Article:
• Support PF! Buy your school textbooks, materials and every day products Here!

System of Equations (Matrices)

  • #1


A jar contains nickels, dimes and quarters. There are 1469 coins in the jar totaling $191.25. Assuming that the number of dimes is exactly twice that of the number of nickels, how many (each) nickels, dimes and quarters are there in the jar?


We were suppose to be using matrices to solve this, it is mainly a matlab simulation. The idea was to get us familiar with the basics of matlab, but it seems I did a simple error and got the problem wrong. I see where my error was with the final problem solution, but I can't figure out how to correct it; or why the correction would be the reason. (If that makes any sense).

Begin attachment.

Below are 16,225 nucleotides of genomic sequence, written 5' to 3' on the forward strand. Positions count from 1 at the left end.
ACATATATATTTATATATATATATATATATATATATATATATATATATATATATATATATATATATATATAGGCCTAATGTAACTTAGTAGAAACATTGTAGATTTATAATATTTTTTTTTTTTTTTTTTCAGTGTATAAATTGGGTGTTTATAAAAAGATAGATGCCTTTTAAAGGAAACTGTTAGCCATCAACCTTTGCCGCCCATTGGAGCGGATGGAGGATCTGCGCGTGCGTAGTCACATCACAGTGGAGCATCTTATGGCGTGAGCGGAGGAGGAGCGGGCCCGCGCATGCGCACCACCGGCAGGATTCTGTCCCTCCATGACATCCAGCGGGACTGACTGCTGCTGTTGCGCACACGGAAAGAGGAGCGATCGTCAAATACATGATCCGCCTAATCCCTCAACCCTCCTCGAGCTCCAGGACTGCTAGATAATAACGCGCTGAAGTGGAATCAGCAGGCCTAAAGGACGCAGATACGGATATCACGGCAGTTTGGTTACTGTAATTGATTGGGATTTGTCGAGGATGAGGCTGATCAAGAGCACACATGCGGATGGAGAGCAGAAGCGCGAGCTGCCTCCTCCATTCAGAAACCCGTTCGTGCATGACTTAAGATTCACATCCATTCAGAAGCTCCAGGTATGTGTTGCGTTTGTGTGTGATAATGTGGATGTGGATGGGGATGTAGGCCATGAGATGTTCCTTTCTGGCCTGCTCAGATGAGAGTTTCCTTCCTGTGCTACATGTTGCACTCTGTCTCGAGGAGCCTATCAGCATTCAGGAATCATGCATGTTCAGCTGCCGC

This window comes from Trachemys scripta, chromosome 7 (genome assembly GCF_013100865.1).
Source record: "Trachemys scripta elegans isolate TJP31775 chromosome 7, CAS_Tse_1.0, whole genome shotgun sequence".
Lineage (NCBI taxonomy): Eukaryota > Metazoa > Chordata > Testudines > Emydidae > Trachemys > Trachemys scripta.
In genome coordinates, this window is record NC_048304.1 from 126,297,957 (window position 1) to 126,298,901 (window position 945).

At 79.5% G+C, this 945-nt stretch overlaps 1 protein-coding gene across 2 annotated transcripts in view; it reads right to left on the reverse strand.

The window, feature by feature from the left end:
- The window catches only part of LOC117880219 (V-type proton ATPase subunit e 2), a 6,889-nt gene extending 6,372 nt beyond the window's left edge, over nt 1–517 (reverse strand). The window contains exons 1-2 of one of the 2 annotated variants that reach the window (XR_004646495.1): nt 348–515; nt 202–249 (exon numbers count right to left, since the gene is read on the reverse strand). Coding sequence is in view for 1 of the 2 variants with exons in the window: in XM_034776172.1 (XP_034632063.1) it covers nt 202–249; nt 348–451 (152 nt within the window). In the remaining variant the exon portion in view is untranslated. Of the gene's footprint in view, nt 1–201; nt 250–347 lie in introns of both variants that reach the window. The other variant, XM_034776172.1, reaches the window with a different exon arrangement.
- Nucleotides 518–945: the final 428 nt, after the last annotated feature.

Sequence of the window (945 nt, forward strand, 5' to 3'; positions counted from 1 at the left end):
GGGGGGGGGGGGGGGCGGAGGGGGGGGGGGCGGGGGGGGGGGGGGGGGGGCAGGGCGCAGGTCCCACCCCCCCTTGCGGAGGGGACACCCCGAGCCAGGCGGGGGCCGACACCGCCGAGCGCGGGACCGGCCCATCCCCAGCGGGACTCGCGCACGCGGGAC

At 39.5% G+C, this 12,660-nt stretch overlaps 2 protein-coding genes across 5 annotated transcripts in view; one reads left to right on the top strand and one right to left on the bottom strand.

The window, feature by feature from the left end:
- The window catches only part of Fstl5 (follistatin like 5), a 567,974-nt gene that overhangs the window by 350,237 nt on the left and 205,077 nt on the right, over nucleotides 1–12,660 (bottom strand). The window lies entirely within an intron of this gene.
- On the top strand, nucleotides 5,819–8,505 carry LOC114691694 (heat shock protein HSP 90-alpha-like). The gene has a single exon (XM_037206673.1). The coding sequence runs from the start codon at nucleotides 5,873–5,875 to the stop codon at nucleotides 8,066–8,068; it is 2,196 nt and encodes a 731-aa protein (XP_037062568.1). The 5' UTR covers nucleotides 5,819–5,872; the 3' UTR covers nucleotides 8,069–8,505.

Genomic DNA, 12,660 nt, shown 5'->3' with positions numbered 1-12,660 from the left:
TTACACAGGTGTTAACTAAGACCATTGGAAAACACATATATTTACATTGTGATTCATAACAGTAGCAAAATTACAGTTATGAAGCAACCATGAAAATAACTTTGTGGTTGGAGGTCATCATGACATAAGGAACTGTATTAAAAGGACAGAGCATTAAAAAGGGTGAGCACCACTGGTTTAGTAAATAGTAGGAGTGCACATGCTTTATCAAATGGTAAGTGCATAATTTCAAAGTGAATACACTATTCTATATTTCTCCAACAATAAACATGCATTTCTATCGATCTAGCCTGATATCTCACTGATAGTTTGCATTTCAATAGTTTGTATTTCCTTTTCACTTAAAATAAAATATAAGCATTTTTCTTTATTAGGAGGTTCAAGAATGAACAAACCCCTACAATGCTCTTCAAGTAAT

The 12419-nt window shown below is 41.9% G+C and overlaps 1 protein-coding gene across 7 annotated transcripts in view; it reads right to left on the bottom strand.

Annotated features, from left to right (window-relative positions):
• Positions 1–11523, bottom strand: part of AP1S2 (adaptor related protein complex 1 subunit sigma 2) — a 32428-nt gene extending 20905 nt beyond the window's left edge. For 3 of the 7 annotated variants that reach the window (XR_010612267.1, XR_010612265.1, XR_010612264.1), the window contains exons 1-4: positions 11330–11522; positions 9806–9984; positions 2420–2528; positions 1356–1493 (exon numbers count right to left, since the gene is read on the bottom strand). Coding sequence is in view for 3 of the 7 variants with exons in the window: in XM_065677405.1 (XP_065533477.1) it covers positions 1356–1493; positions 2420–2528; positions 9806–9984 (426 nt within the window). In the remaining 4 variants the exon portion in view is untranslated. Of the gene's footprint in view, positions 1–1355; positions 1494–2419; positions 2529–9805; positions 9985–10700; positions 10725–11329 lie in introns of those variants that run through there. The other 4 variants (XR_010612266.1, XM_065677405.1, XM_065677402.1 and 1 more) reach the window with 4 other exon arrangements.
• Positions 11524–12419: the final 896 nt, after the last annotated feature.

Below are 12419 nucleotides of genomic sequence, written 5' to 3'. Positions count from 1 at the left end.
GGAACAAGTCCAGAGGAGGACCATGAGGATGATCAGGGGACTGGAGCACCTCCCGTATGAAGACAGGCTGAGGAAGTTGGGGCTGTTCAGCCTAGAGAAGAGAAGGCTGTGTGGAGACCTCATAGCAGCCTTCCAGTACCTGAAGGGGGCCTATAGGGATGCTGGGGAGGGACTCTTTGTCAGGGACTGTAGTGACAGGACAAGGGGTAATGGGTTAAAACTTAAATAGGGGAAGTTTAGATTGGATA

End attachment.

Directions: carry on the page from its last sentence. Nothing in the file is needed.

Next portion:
My 3 equations were
N = Nickel
D = Dime
Q = Quarter

N + D + Q = 1469
0.05N + 0.10D + 0.25Q = 191.25
N - 2D = 0 *N = 2D*

I set up a 3x3 matric
1 1 1 * N = 1469
0.05 0.10 0.25 * D = 191.25
1 -2 0 * Q = 0

My answer using Matlab was
N=640
D=320
Q=509

I attached a screenshot of the Matlab command script.
 

Attachments

Last edited by a moderator:

Answers and Replies

  • #2
941
394
You have as your third equation that [itex]N - 2D = 0[/itex], or [itex]N = 2D[/itex], but that means that the number of nickels is twice the number of dimes. Your problem states that the number of dimes is twice that of the number of nickels.
 
  • #3
HallsofIvy
Science Advisor
Homework Helper
41,808
933
You appear to have "1.0e3* 1.913" when you should have 191.25 (1.0e3 * 1.9125). That might be because you have Mat Lab set to round off at too low an accuracy.
 

Related Threads on System of Equations (Matrices)

Replies
11
Views
1K
Replies
1
Views
3K
  • Last Post
Replies
11
Views
3K
Replies
14
Views
3K
  • Last Post
Replies
1
Views
2K
  • Last Post
Replies
3
Views
26K
Replies
5
Views
7K
Replies
12
Views
9K
  • Last Post
Replies
14
Views
3K
  • Last Post
Replies
2
Views
2K
Top